Bloggers? Tweeters? My Space? Facebook? Fahgedabodit. Hundreds of years before everyone got on a digital soapbox, diarists used this intimate form to confide their loves, longings, and keen observations about the world around them.
A fascinating selection of diaries make up the exhibition “The Diary: Three Centuries of Private Life,” now on view at the Morgan Library and Museum. Like the museum itself, which boasts an airy new wing, the exhibition combines past and present and provides glimpses of well-known lives, along with more obscure ones from a 16th-century pirate to a 20th-century Abstract Expressionist.
Although we generally associate diaries with the hermetic nature of the bound book, once opened, they prove to be powerful conveyors of vivid, individual voices. Some of those voices were given life — sometimes robust, sometimes tender — in readings by Paul Hecht and Barbara Feldon at the Morgan on April 21.
The program’s simple staging placed the actors opposite one another, separated by a large, hanging video screen on which was projected an image of each diarist. The entries were introduced by the exhibition’s curator Christine Nelson, and ranged from musings about the restorative powers of the natural world (Henry David Thoreau, of course) to the restorative powers of Jane Austen and a little whiskey (Sir Walter Scott). We heard from the pirate on his plundering techniques; Walt Whitman’s touching reports of Civil War casualties; Tennessee Williams’ creative dilemmas; and several happy marriages were celebrated. While each entry was very much of its period (with the Victorians coming off as surprisingly ardent and open minded), they all seemed to reach across the barriers of time.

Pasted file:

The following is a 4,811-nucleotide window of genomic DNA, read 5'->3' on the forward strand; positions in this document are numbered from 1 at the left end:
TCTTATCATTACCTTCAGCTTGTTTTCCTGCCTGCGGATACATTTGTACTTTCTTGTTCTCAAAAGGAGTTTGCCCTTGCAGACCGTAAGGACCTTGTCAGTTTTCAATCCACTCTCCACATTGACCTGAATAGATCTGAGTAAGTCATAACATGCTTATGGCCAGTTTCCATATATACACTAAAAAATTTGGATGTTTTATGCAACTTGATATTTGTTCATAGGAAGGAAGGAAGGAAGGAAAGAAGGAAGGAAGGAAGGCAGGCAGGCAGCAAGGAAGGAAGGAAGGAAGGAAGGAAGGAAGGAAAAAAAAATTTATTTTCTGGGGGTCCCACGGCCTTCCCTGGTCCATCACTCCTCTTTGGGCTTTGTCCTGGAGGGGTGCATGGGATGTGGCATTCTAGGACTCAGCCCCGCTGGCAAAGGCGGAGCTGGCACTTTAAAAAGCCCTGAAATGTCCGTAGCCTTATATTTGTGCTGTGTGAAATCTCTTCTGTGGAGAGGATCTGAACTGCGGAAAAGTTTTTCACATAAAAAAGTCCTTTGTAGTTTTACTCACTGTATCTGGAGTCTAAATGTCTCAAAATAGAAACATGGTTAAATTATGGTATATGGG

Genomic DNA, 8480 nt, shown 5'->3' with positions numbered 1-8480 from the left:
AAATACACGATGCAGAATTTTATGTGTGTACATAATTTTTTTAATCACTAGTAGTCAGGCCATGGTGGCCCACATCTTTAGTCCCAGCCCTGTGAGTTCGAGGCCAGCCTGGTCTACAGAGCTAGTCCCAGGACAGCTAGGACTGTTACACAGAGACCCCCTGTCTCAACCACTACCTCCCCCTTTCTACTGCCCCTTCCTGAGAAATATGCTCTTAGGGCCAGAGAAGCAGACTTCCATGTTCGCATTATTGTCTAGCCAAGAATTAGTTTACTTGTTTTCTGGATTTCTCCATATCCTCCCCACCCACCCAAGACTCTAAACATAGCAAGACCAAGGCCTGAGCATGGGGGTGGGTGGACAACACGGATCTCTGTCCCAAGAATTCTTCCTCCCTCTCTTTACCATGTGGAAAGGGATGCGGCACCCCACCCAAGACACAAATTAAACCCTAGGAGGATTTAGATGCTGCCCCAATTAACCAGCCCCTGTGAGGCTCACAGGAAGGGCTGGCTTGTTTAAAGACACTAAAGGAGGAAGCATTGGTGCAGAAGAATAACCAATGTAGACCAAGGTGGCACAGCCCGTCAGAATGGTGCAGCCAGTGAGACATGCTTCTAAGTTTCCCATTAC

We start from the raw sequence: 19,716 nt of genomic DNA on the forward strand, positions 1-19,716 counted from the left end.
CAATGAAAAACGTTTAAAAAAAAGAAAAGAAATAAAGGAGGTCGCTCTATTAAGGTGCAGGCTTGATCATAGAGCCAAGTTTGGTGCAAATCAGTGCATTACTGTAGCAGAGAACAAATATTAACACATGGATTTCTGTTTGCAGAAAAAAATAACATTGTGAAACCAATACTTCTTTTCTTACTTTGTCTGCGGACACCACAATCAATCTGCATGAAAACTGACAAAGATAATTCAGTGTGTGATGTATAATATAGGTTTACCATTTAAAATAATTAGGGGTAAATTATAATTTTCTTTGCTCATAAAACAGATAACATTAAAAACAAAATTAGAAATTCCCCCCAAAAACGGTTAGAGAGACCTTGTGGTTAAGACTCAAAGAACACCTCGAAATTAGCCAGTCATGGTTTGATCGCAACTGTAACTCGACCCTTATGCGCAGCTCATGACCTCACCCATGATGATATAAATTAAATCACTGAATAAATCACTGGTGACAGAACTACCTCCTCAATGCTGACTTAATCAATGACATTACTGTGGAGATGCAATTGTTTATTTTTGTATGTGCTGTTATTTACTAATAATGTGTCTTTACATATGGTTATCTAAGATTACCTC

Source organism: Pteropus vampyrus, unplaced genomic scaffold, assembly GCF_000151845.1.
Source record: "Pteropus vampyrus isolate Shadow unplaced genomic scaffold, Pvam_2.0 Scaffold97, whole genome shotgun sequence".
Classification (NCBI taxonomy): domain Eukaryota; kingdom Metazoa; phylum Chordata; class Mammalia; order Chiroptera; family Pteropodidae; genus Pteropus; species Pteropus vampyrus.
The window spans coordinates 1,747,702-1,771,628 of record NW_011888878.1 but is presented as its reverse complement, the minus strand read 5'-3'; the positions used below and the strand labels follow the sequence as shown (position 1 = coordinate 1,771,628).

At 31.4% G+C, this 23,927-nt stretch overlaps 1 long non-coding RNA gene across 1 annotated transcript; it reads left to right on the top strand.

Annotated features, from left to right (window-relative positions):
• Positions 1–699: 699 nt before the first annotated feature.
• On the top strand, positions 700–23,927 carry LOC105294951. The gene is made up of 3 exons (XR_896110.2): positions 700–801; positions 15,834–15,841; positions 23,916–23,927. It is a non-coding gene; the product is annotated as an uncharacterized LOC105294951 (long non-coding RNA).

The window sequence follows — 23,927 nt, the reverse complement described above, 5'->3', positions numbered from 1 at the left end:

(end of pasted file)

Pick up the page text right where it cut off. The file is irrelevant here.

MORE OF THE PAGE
“Whom do I tell when I tell a blank page?” mused diarist extraordinaire Virginia Woolf. The answer, in all these cases, is “us.”
Sophia Hawthorne on love and marriage: "My heart is full, it rises to so high a mark, it overflows so bountifully, that were there not another heart to receive my boundless love I should feel sad and aimless."
Henry David Thoreau on sadness: "There is a certain fertile sadness, which I would not avoid but rather earnestly seek. It is positively joyful to me. It saves my life from being trivial."
Charles Seliger on his wedding to Leonore Klebanow: "We left two houses this morning, as two people. We met with our friends, and before their eyes we became one."
Tennessee Williams on beating the odds: "Though I am not sure "Cat" is a truly good play, still, it’s a bit uncanny that I was able to make it as good as it is."
The excerpt from Tennessee Williams' diary is presented here by kind permission of The University of the South, Sewanee, Tennessee. © 2006 The University of the South. "The Diary: Three Centuries of Private Lives" will be on view at the Morgan through May 22.